Baseball Great Heads Home
My grandfather’s property in Mountainside, N.J., looked massive through the eyes of an 8 year old when in fact it was just less than an acre.
My younger brother, grandfather and I would walk the land in the mornings, cutting up gypsy moths that were trapped in potato sack aprons that hung around oak trees and shooting blue jays away from sparrows nests with homemade sling shots.
We would spend the afternoons swimming in the pool, which seemed as big as the ocean, but now I know I could have covered its length in five strokes. My grandfather, a baseball player at Rutgers and a civil servant his entire life, taught us to dive—spring three times on the board and cut through the water without nary a splash.
When we were refreshed from swimming, it was time to put on the gloves and box. My grandfather, Anthony Glenn Harter, wanted his grandsons to protect themselves in the schoolyard.
“Uppercut to the stomach,” he would say. “That way you don’t break your hand. You can hit someone in the stomach all day long.”
He drove a Lincoln Continental with suicide doors and steered with one finger, boasting about the supreme vehicle’s power steering. We would go with him to the Stop & Shop and among the purchases we would buy several gallons of milk, deli meat, root beer and vanilla ice cream.
Dinner was eaten when the sun clocked out for the day. Bath time followed. And then we all gathered in the living room for Yankees baseball.
I was never a Yankees fan. My father grew up loving the Brooklyn Dodgers to oppose my grandfather’s beloved Bronx Bombers. So I naturally was steered to follow my father’s team.
But I was a fan of my grandfather. Whatever he did, I wanted to do. Whatever he said, I wanted to repeat. So it was during these hot summer nights, when my grandfather would teach me about Reggie Jackson, Mickey Rivers, Chris Chambliss, Graig Nettles, Willie Randolph, Ron Guidry, Goose Gossage, Ed Figueroa, Sparky Lyle, Bobby Murcer—how easy it is to remember the names—Catfish Hunter, Thurman Munson, Bucky Dent, Jay Johnstone, Roy White, Paul Blair and Billy Martin, I became a Yankees fan.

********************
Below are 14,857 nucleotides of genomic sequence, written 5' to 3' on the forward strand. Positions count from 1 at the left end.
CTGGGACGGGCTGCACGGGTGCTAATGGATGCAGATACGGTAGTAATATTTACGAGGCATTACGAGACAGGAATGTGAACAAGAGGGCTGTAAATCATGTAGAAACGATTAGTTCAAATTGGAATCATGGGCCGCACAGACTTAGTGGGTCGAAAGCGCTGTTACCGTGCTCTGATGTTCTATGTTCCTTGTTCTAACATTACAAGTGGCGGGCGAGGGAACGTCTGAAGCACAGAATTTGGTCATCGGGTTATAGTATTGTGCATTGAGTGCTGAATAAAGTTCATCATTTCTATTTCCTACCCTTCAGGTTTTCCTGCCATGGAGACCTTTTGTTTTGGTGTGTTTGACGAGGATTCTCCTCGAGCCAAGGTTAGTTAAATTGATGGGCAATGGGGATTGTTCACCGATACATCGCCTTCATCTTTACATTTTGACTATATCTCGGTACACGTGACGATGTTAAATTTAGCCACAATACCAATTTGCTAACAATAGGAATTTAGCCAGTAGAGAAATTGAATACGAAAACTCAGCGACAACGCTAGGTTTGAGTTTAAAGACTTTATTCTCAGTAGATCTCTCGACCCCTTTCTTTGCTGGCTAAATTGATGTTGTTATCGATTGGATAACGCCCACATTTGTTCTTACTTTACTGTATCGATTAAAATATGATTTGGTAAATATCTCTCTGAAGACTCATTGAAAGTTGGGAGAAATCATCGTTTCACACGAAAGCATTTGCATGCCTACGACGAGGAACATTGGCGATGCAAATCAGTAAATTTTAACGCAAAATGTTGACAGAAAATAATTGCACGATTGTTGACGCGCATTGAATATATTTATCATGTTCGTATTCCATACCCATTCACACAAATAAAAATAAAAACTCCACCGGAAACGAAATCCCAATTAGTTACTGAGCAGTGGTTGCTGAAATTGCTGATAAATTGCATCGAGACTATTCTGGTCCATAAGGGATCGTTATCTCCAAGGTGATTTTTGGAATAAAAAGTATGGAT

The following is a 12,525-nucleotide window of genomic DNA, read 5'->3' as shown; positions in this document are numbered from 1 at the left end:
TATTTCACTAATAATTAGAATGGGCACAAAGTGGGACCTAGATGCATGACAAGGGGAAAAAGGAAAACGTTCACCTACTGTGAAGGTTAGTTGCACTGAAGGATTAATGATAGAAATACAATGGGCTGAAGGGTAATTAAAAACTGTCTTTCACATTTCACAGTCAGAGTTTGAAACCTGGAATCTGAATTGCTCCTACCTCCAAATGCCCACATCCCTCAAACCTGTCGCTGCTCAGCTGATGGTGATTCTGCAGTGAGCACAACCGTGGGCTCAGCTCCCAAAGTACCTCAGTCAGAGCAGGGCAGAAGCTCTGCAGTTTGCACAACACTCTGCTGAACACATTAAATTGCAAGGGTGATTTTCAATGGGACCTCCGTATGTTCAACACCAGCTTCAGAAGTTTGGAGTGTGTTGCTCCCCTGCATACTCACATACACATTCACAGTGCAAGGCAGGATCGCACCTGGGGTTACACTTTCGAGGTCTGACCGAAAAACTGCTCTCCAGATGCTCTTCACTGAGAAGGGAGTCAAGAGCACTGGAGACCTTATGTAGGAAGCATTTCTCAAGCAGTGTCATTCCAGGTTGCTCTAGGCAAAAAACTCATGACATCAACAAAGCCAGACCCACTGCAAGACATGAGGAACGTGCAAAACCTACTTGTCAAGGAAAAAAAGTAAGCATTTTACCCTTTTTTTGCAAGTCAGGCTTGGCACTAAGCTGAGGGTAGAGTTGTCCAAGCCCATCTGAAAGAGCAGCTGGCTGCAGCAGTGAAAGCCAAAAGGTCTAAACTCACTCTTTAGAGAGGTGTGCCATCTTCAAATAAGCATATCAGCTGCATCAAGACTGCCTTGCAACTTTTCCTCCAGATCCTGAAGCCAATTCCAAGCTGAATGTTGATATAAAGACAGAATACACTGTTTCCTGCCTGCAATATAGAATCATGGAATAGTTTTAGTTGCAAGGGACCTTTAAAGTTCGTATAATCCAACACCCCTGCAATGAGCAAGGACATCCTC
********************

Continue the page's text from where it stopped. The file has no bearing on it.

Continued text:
If Mickey Rivers stepped up to bat with runners on base and he was 0 for 3, my grandfather would say, “he’s due.” If the hitless streak was over two or three days, Anthony Glenn would add, “he’s overdue!” Inevitably, these slumping Yankees would find their stroke and I would believe he performed magic over them.
The seventh-inning stretch in Grandpa Harter’s house meant ice cream soda. My brother and I were responsible for making them—two scoops of vanilla and the root beer from the Stop and Shop.
I’ve never made or had better.
I was reminded of all of this a few days ago. It had been years since I thought in detail about my grandfather. But when Phil Rizzuto died, the great Yankees shortstop and broadcaster, “Holy Cow!” the memories flowed.
Anthony Glenn Harter passed away a couple of years before Rizzuto retired from the booth. Here’s hoping the two of them are sharing an ice cream soda and talking about how Alex Rodriguez is overdue.
OUT AT HOME: Jennifer, my wife, and I were dressed up and drove to a social event recently. I don’t know what it was, maybe I had a few seconds at a traffic light, or maybe her sheer beauty kept catching my attention, but I noticed.
“Honey, I just had a moment to look at you, and you look great,” I said.
She smiled and laughed. And it was the kind of smile and laugh that if we’re lucky enough to share more often, we’ll be happily married forever.
So the lesson I learned? Take time to check out the wife because she’s beautiful.
VIDEO OF THE WEEK: In honor of “The Scooter.”